Lyons F. Livingston had commented on Philatelist (January 1949 issue) that “no Chinese name can be transliterated exactly”, he was right on the dot, especially pre-1949.
How an old Chinese name appear in foreign language, it depends on:
- which spelling methods to use between foreign/Chinese:
- Wade-Giles 韦氏拼音/ 韦德 – 贾尔斯/威妥玛拼音 by Thomas Wade, the old way starting 1859/1867; or
- Pinyin 拼音 the current way since 1980s
周学熙: Zhou Xuexi in pinyin and Chou Hsüeh-hsi in English
- which systems to use within Chinese:
- within Chinese, which dialect to use, i.e.
- Foreign languages
周学熙: Chou Hsüeh-hsi in English and Chow Hsen Hsih in French
Ok, if the above haven’t confuse you yet, here we’ve more because a Chinese, in the old days, used to have a few names. They were:
- 名 ming: the name one was born to
- 字 zi: courtesy name (or adult name; “字”限于有身份的人) taken at the age of 20, by which a man is sometimes called
- 官名 guanming: formal name
- 号 hao: pseudonym, an alternative courtesy name
- 晚号 wan hao: an assumed name or alternative name taken at older age
- 谥号 shi hao: posthumous title, is given to honor one’s lifetime achievement by the reign emperor. i.e. 文庄公
Emperors had their reign and temple names. (Each emperor is known to history by a posthumous “temple” name and by a “reign” name; ucsd) For example the temple/reign of Gāo zōng 高宗/Qián lóng 乾隆, Wén zōng 文宗/Xián fēng 咸豐咸丰 and Dé zōng 德宗/Guāng xù 光緒.
Lets not get into nickname and pen name, etc. Chinese is very particular with titles 称呼. For each relative, we have a distinctive name for her/him. We even have specific name for brothers’ wives. Here are some designated names for the loved ones .. (each region would have a slight variations ..)
- 爷爷 奶奶 – Yeye and Nainai:- paternal grandfather/mother
- 公公 婆婆 (外公,外婆) – Gonggong and Popo (Waigong, Waipo): maternal grandfather/mother
Here are more
- 七世祖 Great-Great-Great-great grandfather
- 六世祖 Great-Great-great grandfather
- 高祖父 Great-great grandfather
- 曾祖父 Great-grandfather
- 祖父 Grandfather
- 父 Father
- 你 YOU
- 子 Son
- 孙 Grandson
- 曾孙 Great-Grandson
- 玄孙 Great-Great-Grandson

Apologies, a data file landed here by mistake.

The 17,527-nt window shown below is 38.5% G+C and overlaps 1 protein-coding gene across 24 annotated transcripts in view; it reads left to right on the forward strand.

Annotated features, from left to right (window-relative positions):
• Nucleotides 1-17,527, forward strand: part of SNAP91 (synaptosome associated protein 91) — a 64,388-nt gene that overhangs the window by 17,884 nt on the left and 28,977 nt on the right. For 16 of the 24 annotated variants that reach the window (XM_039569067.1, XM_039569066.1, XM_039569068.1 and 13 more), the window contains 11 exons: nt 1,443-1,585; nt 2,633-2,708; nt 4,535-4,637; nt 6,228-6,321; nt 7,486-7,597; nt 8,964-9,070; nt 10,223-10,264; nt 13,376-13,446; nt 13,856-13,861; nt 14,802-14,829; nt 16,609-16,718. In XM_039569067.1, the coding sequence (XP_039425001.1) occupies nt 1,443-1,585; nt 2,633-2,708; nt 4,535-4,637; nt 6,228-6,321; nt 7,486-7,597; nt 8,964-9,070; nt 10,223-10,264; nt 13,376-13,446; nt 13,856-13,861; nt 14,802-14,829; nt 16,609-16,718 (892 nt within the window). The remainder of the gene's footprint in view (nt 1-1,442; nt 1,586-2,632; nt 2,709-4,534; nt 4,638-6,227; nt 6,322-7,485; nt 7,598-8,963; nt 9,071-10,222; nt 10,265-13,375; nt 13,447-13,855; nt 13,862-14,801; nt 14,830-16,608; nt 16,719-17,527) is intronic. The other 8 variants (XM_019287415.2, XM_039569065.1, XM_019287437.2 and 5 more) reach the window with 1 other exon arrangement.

- 六代孙 Great-Great-Great-Grandson
- 七代孙 Great-Great-Great-Great-Grandson 谦称为7世孙
There were five generations that each man hoped to be able to venerate – his parents, his grand parents and the three generations preceding them. ..
- 舅舅 – Jiujiu: mother’s brother
- 小姨 (姨妈) – Xiaoyi (Yima): mother’s sister
- 伯父 – Bofu: father’s older brother
- 叔叔 – shu shu: father’s younger brother
- 姑姑 (姑妈) – Gugu (Guma): father’s sister
- 表哥 biaoge: older male cousin
- 表弟 biaodi: younger male cousin
- 表姐 biaojie: older female cousin
- 表妹 biaomei: younger female cousin
- 侄子 zhizi: brother’s son; nephew
- 侄女 zhinǚ brother’s daughter; niece.
- 外甥 waisheng: sister’s son; nephew.
- 外甥女 waishengnǚ: sister’s daughter; niece.
- 女婿 nǚxu: son-in-law, daughter’s husband
- 媳妇 xifu: son’s wife; daughter-in-law
- 妯娌 zhouli: wives of brothers ..
- 嗣子 sizi: heir; descendant (adapted son could be a sizi)
- 嫡子 dizi: of or by the wife (as distinguished from a concubine under the feudal-patriarchal system); of lineal descent; closely related.
- 庶子 shuzi: by the concubine (as distinguished from the legal wife)
Although Chinese doesn’t have a specific name (pre-defined) like Jane and Joe but there are few words that are indicative if used in a name: such as 伯, 仲, 叔, 季, 孟, etc. They’re the sequence of sibling. People often use these words in their courtesy name and pseudonym, instead of their birth name.
Am I missing anything? How about taking husband’s name? Hmmmmm … that’s the Western practice. Chinese women can actually shoulder half the sky, so they get to keep their own names. As for Jiujiu vs Uncle Joe and Xiaoyi vs Auntie Jane, the western way of calling isn’t too bad: trying to picture three cousins are talking about their uncle Joe. Joe is Jiujiu to me but Shushu 叔叔 to cousin Wen and Bobo 伯伯 to cousin Wei. So I have to be alter when referring Uncle Joe to different cousins. Under this kind of situation, I think the western way of simply Uncle Joe may just work better – makes it easy to identify. 各有千秋 each has its strong points. Idiosyncrasy of Chinese The lineage relationship is important in China, hence we spell out each of them with a specific term where English language does not have. .